Manitoba: through the heart of Canada
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the heart of Canada

There are few landscapes as endlessly scenic and inspiring as Manitoba. In the span of just seven days, the adventurous traveller can experience the best of the province’s offerings, from wilderness excursions to historic sites to delicious eats.

This week-long itinerary will help you plan a trip that gives your heart room to roam – alongside a soundtrack that pairs perfectly with the drive.

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No road trip is complete without the perfect playlist to serve as your soundtrack. Take a listen to our Spotify playlist, featuring the sounds of some of Manitoba's top established and emerging artists.

Fresh air on
Falcon Lake

illustration of a Squirrel

First thing’s first: You’ll want to start out at one of Falcon Trails Resort’s hand-crafted cabin rentals, which sit on the shores of Falcon Lake and High Lake in Whiteshell Provincial Park. This destination is an hour and half outside of Winnipeg if you’re flying in for the trip, or just a stone’s throw away from Northwest Ontario if you’re driving in from the neighbouring province. With private hot tubs and wood fireplaces, you’re guaranteed a relaxing stay immersed in nature.

During your stay, further explore lush Whiteshell Provincial Park, which offers a year-round playground for the kids and endless outdoor activity for the adults, including hiking and rock climbing. Or, for the ultimate beach day, head to West Hawk Lake, the deepest lake in Manitoba. (Fun fact: It was created by a meteor impact.) Avid cyclists should definitely check out Blue Highway, a 14-kilometre cycling trail that’s surrounded by lush boreal forest. Mind the rocky terrain!

To wind down, head to Bannock Point, home to a number of petroforms, which are stones laid out in the shapes of animals and geometric designs by Indigenous Peoples centuries ago. The best way to see the petroforms is on a guided walk-through of the area, which allows visitors to learn more about its history and hear stories from local Indigenous Knowledge Keepers.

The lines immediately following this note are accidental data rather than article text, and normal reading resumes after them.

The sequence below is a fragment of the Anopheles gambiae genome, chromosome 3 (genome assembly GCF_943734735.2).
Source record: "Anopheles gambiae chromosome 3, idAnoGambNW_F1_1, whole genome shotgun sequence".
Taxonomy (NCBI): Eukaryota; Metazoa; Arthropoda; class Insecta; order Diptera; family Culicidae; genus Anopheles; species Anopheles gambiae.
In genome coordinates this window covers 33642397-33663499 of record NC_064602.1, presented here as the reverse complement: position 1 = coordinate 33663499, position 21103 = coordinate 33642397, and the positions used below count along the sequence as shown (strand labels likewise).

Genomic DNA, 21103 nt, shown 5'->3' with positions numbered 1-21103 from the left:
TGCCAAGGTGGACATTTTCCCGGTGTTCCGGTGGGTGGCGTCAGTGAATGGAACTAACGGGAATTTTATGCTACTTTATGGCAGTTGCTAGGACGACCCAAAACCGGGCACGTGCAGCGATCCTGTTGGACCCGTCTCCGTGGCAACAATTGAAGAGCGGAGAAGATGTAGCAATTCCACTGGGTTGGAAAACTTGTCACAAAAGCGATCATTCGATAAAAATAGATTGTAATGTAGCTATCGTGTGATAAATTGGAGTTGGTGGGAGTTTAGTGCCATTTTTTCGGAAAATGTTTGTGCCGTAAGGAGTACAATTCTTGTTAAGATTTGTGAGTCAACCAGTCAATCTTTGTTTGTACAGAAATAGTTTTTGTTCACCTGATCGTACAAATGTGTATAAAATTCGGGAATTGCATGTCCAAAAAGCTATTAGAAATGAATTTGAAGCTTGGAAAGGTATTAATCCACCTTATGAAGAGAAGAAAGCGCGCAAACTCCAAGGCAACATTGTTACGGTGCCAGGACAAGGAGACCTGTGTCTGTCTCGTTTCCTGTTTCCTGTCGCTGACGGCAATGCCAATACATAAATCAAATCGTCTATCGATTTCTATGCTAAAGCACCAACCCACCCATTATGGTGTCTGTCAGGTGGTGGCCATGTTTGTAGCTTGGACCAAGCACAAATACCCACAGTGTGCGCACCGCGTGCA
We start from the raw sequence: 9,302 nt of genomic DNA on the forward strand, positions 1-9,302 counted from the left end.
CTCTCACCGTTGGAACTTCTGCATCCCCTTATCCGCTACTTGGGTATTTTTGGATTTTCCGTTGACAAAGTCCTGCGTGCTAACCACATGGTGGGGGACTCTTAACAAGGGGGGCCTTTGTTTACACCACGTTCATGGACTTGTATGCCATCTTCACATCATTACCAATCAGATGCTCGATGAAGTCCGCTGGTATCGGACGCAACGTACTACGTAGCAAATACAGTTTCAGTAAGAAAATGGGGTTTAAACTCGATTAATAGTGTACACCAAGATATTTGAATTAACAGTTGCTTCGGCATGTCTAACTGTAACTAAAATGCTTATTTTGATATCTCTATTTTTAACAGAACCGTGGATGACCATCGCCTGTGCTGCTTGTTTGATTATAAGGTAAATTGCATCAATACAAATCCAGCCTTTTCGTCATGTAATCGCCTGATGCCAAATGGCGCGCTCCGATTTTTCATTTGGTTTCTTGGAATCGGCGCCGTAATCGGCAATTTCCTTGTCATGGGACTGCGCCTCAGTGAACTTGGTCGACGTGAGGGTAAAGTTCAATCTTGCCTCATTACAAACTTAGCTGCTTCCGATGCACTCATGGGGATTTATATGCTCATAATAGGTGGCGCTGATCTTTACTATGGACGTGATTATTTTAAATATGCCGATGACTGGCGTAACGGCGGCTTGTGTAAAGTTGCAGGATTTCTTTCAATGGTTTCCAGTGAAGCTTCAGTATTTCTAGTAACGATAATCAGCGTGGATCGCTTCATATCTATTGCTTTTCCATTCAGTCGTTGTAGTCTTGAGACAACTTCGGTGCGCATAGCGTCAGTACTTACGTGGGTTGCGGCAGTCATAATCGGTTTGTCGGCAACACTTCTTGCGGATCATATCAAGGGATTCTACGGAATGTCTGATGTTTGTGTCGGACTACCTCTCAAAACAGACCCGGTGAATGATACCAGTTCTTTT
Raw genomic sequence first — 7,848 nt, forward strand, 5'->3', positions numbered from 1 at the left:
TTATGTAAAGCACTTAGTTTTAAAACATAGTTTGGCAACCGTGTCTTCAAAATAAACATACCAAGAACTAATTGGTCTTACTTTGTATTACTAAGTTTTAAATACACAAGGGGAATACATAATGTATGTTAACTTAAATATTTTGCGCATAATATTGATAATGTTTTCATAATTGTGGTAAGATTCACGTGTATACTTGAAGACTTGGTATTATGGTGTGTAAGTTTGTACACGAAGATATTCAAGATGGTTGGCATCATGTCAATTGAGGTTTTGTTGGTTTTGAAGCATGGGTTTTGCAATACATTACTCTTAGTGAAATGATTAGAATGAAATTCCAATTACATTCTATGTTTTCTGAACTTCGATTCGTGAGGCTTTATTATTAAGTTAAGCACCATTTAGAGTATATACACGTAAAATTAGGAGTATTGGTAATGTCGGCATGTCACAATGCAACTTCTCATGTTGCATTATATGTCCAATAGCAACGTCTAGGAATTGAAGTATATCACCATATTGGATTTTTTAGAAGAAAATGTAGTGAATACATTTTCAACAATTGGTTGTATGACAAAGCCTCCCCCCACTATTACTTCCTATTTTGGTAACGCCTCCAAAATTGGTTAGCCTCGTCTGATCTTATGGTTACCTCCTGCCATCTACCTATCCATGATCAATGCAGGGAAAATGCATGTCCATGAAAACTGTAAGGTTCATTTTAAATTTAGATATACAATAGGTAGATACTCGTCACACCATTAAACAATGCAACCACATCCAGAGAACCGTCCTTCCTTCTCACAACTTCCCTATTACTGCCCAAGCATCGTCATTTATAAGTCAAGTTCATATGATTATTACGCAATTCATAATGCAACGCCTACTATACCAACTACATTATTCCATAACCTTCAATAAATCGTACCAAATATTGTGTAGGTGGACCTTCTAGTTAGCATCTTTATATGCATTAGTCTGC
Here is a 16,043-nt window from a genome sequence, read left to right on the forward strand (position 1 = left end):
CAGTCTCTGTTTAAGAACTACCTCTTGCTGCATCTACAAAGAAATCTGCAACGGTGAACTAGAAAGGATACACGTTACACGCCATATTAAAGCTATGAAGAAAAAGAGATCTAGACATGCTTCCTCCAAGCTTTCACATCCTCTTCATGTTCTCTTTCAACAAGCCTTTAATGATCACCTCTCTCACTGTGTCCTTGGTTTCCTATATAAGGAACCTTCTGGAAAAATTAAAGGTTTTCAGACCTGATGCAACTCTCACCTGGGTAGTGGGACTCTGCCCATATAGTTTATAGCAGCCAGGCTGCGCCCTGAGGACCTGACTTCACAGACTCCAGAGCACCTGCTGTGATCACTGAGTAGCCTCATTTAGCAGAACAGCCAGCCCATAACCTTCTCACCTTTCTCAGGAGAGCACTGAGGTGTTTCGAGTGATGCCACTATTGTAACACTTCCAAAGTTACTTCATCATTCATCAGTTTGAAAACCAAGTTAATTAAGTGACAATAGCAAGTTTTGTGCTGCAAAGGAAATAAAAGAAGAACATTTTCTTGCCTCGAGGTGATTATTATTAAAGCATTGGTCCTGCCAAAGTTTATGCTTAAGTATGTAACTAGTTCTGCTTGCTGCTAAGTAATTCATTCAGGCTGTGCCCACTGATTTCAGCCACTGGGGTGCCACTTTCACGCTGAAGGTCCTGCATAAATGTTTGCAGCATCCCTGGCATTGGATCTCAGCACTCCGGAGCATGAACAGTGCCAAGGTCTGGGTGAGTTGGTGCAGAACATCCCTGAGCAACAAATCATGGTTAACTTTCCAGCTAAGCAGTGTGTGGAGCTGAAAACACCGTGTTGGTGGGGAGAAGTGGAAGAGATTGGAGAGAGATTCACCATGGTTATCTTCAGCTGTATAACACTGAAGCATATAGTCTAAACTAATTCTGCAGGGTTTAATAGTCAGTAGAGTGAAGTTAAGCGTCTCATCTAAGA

For meals, you’ll have a few delicious options around, including Nite Hawk Café’s home-cooking, the family-run Falcon’s Nest Café, or the welcoming Hi-Point Restaurant and Lounge, which always offers a fun night out.

Get back to nature with a stay at one of Falcon Trail Resort's hand-crafted cabins.
Stretch your legs on a hike that will give you unparalleled views of the area.

Easy living
in Pinawa

illustration of a Waterfall

The next morning, drive over to the resort-like community of Pinawa less than two hours away, where you’ll be able to rent a Canadian-made houseboat through Voyageur Houseboats. If relaxation is your goal, go for an hours-long scenic tube float down the Pinawa Channel, taking in the breathtaking sights around you.

If play is more your vibe, head to Pinawa Golf & Country Club, or round up the kids and take in the stunning Pinawa Dam Provincial Heritage Park, located on the Winnipeg River and home to Manitoba’s first hydro-electric generating station. Seriously, you’ll want to keep the camera out. Or take things up a notch with a hike along the Trans-Canada Trail.

Whatever activity you opt for, your lunch plans should involve downing a tasty bite at The Burger Boat. For dinner, head to nearby community spots Spicy Radish Cafe, or Drifter’s Inn, which offers delicious comfort food and a bar and cocktail lounge.

Stay cool with a relaxing tube trip down the Pinawa Channel.
The Burger Boat might be the most unique burger joint in Canada.
illustration of a Burger

Cultural discoveries
around Lake Winnipeg

The next day, head to Lake Winnipeg’s western shore – but make sure to leave time for a stop at the sprawling Lower Fort Garry National Historic Site. Located just outside the city of Selkirk, Lower Fort Garry is where the numbered treaties were signed between the Crown and the area's First Nations.

For brunch, check out Roxi’s by the Red Uptown Café, where you can choose from a satisfying breakfast poutine, eggs Benedict or farmer’s breakfast – or, indulge your sweet tooth with a grilled cinnamon bun or apple bacon pancakes. From there, drive another half hour or so to Winnipeg Beach, where you can swim, check out the boardwalk or build a sandcastle.

Then, continue the fun in Gimli. You can have a beach day here, too – located on the eastern shoreline, Gimli Beach is massive so you’re sure to score a prime spot on the sand. Score treasures from local makers at the Gimli Farmers’ Market and the Arnes Farmers’ Market, both of which run all summer long. Be sure to check out HP Tergesen & Sons, an iconic shop that has served the community for more than 120 years. Offerings include clothing, unique gifts, candles and more.